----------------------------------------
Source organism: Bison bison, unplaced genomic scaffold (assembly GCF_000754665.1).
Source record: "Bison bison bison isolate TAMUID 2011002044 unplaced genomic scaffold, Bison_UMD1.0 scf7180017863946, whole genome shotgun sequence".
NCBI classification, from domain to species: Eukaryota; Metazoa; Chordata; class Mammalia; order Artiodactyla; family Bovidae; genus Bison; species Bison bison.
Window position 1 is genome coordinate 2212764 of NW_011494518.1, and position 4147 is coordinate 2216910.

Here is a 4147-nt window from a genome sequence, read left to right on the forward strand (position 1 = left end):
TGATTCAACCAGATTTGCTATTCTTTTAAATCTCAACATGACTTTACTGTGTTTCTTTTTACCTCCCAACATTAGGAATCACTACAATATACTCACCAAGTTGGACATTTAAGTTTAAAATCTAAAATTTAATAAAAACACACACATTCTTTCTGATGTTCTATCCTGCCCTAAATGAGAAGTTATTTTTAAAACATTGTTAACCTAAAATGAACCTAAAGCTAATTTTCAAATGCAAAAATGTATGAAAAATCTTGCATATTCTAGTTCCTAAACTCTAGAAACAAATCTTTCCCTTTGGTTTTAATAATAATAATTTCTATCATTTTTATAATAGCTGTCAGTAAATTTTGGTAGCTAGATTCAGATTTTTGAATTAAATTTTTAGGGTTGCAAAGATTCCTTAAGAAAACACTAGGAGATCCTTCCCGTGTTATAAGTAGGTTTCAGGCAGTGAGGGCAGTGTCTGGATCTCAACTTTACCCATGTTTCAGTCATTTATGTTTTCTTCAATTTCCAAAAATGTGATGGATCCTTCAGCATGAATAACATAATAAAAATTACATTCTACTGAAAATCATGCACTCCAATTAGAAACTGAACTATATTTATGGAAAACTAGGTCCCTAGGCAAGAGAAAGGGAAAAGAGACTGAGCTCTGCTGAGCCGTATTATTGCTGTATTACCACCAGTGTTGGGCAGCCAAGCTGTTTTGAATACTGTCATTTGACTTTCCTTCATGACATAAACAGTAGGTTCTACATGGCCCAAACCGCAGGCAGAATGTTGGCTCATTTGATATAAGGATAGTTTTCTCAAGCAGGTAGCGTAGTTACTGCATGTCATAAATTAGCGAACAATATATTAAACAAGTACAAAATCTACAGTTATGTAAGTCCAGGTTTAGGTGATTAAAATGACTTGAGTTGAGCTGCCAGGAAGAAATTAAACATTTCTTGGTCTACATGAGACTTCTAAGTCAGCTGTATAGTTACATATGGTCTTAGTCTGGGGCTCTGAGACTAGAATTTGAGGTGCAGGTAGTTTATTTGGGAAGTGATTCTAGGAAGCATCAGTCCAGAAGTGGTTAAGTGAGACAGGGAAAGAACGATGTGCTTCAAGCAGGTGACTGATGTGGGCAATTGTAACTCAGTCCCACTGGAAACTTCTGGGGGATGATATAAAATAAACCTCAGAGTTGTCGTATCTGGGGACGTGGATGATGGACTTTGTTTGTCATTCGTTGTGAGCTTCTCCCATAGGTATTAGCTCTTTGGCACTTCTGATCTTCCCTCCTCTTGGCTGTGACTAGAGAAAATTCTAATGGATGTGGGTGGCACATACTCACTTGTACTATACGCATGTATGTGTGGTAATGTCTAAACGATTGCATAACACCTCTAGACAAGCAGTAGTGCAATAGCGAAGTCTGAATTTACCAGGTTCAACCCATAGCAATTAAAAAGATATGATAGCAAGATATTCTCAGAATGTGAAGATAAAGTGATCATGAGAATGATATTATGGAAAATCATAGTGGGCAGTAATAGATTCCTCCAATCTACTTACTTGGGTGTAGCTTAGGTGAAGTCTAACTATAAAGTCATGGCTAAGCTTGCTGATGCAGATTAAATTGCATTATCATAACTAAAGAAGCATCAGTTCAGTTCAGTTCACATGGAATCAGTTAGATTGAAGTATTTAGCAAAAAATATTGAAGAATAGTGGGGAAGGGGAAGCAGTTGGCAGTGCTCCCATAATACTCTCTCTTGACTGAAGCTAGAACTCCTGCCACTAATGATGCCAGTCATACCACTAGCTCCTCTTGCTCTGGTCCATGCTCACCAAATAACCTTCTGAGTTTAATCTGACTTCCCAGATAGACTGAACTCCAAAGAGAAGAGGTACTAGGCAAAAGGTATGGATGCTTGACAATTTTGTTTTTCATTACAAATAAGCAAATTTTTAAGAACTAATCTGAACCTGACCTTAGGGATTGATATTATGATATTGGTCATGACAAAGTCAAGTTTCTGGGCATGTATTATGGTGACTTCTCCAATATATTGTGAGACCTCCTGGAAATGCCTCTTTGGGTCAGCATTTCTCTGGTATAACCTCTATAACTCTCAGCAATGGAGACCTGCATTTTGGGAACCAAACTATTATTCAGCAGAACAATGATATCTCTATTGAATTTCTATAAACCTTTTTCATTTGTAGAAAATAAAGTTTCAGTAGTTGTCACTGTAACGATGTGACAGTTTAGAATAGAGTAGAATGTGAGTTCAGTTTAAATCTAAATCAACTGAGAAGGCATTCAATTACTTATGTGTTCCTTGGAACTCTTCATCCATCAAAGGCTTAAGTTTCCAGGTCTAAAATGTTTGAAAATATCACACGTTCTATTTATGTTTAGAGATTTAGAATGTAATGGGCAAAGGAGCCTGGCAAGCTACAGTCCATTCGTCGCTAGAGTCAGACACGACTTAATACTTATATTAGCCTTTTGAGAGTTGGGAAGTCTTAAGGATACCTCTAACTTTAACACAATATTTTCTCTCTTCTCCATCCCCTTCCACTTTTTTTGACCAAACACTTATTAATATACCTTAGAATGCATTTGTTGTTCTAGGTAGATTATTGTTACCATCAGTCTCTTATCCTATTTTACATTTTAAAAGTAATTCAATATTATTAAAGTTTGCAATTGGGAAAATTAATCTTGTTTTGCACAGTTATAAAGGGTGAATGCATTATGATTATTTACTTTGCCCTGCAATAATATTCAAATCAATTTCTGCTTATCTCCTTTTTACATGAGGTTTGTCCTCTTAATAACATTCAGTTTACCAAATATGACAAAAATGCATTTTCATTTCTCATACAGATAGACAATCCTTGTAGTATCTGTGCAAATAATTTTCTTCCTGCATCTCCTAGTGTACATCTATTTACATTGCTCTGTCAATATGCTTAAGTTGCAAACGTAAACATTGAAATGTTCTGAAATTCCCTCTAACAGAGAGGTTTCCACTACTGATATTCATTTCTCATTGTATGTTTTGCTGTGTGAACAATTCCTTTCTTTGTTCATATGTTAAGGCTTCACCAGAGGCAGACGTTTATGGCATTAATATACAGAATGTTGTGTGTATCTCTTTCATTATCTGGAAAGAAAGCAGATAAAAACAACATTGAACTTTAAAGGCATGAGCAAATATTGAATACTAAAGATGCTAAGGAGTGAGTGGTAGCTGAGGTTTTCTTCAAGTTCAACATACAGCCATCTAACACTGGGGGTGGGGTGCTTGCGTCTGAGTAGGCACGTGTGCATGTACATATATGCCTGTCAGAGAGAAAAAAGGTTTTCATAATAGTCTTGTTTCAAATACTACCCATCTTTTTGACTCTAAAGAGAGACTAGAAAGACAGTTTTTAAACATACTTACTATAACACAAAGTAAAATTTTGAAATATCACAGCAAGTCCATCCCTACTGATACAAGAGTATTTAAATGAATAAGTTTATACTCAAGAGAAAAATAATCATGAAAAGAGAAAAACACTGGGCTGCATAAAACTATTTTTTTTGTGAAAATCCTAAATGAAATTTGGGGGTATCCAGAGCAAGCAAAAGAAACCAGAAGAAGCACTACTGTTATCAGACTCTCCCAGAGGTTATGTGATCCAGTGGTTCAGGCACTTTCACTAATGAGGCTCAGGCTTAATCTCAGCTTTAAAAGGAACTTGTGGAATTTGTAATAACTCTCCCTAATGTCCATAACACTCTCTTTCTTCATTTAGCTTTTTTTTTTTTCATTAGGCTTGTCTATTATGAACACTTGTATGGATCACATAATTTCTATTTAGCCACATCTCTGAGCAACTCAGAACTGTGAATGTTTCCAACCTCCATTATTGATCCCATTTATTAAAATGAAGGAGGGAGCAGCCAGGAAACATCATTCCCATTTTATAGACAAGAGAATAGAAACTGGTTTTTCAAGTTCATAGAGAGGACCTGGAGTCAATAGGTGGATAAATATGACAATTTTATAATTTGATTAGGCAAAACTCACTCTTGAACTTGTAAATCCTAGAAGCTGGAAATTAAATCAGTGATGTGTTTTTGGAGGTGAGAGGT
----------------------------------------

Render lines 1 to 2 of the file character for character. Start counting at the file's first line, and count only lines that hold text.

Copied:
Source organism: Bison bison, unplaced genomic scaffold (assembly GCF_000754665.1).
Source record: "Bison bison bison isolate TAMUID 2011002044 unplaced genomic scaffold, Bison_UMD1.0 scf7180017863946, whole genome shotgun sequence".